Boards seek to restrict legal highs
Tighter restrictions on the sale of legal highs around schools, addiction treatment centres and mental health facilities are among the recommendations local boards are making to Auckland Council on the psychoactive substances draft local approved products policy.
Psychoactive substances – or legal highs – have been off the shelves since May when the Psychoactive Substances Amendment Act was passed.
The new law banned the sale of legal highs until new regulations come into place.
Retailers will have to prove their product is safe before they can get a licence to sell it.
Councils can set their own policy on where the products can be sold.
Auckland Council proposes that legal highs not be sold in areas of high deprivation, in neighbourhood centres as defined by the unitary plan, within 300 metres of a high school, within 100m of a primary school, within 300m of a mental health or addiction treatment centre, or within 500m of another legal high retailer.
The Albert Eden Local Board is recommending that the buffer zone around schools, mental health facilities and addiction centres be extended to one kilometre.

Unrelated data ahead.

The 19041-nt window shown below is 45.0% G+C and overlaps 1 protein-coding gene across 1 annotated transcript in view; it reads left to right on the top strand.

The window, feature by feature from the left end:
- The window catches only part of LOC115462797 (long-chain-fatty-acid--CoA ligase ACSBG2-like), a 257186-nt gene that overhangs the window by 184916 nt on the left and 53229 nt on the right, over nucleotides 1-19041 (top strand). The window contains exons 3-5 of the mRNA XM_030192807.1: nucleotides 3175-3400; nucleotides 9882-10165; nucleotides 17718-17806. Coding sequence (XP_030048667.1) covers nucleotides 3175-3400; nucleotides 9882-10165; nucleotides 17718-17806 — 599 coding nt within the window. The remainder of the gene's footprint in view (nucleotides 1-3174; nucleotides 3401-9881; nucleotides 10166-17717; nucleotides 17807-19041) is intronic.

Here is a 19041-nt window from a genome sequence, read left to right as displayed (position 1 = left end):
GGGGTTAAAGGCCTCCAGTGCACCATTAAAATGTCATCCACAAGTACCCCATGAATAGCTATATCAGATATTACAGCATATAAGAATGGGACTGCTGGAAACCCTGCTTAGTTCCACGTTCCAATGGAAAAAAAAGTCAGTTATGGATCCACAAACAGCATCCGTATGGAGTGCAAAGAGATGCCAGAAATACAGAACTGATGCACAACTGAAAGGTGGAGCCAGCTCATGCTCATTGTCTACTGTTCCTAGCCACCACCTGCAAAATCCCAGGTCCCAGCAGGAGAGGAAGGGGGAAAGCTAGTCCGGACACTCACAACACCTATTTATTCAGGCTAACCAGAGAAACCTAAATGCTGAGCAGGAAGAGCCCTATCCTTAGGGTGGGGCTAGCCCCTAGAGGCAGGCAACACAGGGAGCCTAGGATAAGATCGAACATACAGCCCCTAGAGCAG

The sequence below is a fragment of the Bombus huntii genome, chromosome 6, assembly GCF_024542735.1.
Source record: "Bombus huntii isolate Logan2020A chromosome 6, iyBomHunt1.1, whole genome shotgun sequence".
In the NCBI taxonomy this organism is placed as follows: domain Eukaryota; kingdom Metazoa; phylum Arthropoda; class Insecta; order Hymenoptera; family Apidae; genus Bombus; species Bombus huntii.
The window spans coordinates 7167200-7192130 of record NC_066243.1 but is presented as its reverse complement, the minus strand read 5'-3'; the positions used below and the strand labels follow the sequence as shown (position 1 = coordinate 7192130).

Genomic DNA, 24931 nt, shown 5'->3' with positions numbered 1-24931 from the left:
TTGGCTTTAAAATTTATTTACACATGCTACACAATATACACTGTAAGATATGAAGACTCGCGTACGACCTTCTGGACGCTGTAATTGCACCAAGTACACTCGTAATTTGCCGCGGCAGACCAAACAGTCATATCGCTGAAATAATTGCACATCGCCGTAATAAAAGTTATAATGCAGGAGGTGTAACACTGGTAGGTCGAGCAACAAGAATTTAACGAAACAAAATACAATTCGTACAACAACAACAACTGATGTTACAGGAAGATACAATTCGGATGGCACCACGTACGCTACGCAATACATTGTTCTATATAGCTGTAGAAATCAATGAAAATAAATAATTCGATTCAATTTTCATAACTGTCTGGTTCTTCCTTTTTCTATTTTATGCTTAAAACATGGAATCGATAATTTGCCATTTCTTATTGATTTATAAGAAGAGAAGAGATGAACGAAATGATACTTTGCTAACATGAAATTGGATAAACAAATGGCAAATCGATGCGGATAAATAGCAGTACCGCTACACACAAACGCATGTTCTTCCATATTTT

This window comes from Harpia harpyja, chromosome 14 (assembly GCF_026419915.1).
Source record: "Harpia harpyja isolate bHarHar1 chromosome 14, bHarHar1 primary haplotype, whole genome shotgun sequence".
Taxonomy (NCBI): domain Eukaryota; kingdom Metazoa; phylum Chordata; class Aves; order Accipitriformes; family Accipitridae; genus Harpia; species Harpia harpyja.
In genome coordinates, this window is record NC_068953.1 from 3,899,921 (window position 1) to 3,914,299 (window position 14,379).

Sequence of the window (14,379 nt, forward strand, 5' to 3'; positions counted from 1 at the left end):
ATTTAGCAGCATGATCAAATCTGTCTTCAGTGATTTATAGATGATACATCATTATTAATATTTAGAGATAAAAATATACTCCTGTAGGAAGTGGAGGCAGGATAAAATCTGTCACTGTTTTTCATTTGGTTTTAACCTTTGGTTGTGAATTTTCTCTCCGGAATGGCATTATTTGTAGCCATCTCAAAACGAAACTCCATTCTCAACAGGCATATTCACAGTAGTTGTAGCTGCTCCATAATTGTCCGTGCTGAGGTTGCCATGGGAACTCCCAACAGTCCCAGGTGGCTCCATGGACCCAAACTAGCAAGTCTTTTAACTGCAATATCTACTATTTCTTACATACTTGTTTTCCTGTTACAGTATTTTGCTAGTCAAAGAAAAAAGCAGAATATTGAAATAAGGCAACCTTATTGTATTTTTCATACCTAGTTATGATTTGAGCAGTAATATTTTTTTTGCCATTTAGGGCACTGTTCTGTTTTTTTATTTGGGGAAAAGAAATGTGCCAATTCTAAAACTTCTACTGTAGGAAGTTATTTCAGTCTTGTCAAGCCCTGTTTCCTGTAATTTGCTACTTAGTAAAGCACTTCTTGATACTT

‘‘The whole intent of the policy is to reduce the harm to vulnerable communities. It’s about ensuring the policy is in place that minimises the harm as much as possible,’’ board member Margi Watson says.
‘‘Three hundred metres isn’t very far to walk.
‘‘We know high school students are very mobile.
‘‘We have a lot of addiction centres that are located within the community but we also have some rather big ones like the Mason Clinic and district health board addiction services.
‘‘They’re right on the edge of town centres where in theory these shops would be able to set up.
‘‘That is probably not a great outcome for some of our vulnerable communities.
‘‘If we’re not looking after our most vulnerable then we’re doing a pretty poor job’’ Watson says.
A blanket ban is out of the question, Watson and fellow board member Rachel Langton say.
‘‘It will never happen because it would fall over in the courts – that is not to say there aren’t people in the community or on the board that would like one – so we need to have a policy in place or we will go to the default policy that is set by central government,’’ Watson says.
Langton thinks many people are under the impression that the law change in May put a final ban on legal highs.
‘‘I’m pretty sure that when legal highs start being sold again many in the community will be surprised,’’ Langton says.
‘‘I think is should be an election issue,’’ she says.
Public submissions on the policy open later in the year.